It’s been 5 years since my mom died, and the sharp edges of grief have softened. I think I’m finally accepting that even if I can’t walk with her in my daily life, I can carry the lessons she left me. I can seek out beauty and joy and light. I can embrace--and if necessary, chase down--the Judiths in my life and tell them how they make my world brighter. What a gift indeed.




Show Your Work: Possessions

I’m trying something new that’s inspired by a writer/artist whose work I admire. Austin Kleon is the author of Steal Like an Artist and Show Your Work, both simple and genius manifestos for the creative life. I keep his books on my desk the same way some people keep their therapists on speed dial. I find his words both inspiring and grounding. In his latest book he advocates showing some of your work in progress, as opposed to fully formed, as a way to boost creativity, move past mental blocks and ultimately get your work Out There. By bringing people along for the ride, you and your audience will both see your work in a new light.

The idea of posting my incomplete thoughts doesn’t necessarily come naturally to me, but I’m giving it a whirl. I’m giving lots of things a whirl lately, because it seems to be that kind of year for me (Did I mention I humbled myself enough to aquajog?? I digress.)

So I’m embracing this idea and will periodically highlight miscellany that's on my mind or projects on my horizon. Incomplete but still interesting. We will see where they take us!

Lately I’ve been thinking about stuff. As in, possessions.

As I’ve mentioned earlier, we recently moved into a small rental so we can remodel our house. The move required  extensive purging and methodical packing. The goal was to pare things down as much as possible, store most of our belongings, and live for 6 months or so with only the basics. Now, I realize that “basics” is a relative term and we all have our threshold for needs and wants and everything in between.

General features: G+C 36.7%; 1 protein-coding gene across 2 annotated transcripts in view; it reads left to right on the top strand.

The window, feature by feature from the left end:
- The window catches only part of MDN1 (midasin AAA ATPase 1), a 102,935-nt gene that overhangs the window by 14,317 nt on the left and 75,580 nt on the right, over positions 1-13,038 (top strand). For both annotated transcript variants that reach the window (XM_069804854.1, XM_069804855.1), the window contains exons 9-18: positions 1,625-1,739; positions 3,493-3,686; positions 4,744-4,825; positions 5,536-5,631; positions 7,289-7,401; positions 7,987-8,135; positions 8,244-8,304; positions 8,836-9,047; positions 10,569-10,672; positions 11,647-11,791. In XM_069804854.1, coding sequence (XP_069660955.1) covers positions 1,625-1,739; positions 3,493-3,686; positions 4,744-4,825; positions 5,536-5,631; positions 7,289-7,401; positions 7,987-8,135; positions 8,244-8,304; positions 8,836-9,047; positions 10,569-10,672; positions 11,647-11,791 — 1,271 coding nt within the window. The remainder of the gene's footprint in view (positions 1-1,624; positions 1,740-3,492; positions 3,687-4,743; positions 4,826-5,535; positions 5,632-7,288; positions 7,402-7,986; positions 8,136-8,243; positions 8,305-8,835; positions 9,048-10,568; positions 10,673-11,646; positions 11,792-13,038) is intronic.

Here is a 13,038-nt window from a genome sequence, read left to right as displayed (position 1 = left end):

For us, that meant ALL the Legos stayed, because nobody could decide how to divvy them up. Almost all the books were stored, knowing that between the library and the bookstore, stories would keep coming into our lives. Bulky things like the large Kitchenaid mixer were happily stored, and have already given me an excuse to avoid baking things from scratch. We packed half our dishes, every single vase or decorative item, and most everything that was hanging on a wall.

I have long subscribed to the philosophy of only keeping “what you use or what you love” so our home was already pretty lean. Now it’s anorexic. Part of me finds it liberating to live with only the basics, but it’s strange not to be surrounded by at least a few material things I love. Of course, we've got our people and our pet so life is good...our home just feels different right now.

Last week I ran across this video by filmmaker Gemma Green-Hope, who created a short film after her family sorted through her grandmother’s belongings. It’s a lovely tribute. My favorite quote is, “I wanted to show her to myself.”

That video got me thinking about the things my mother left behind when she passed away three years ago after a long illness. She had battled multiple sclerosis for nearly 30 years and had spent the last 10 years of her life supported by a ventilator. The "basics" in her life are relative too. My mom's life was extremely simplified the last few years, but required unfathomable amounts of medicine and complex supplies to keep her comfortable.

A couple months after her death, I helped my father clean out her closet, which in some ways seemed frozen in time from when she was first diagnosed. I wrote about it at the time, but until yesterday I had not re-read that piece in years. Of course it brought back a flood of emotions...just in time for Mother’s Day. It’s amazing how your own words can come back and catch you off guard. I lived and breathed that experience, but still it seems like another me altogether.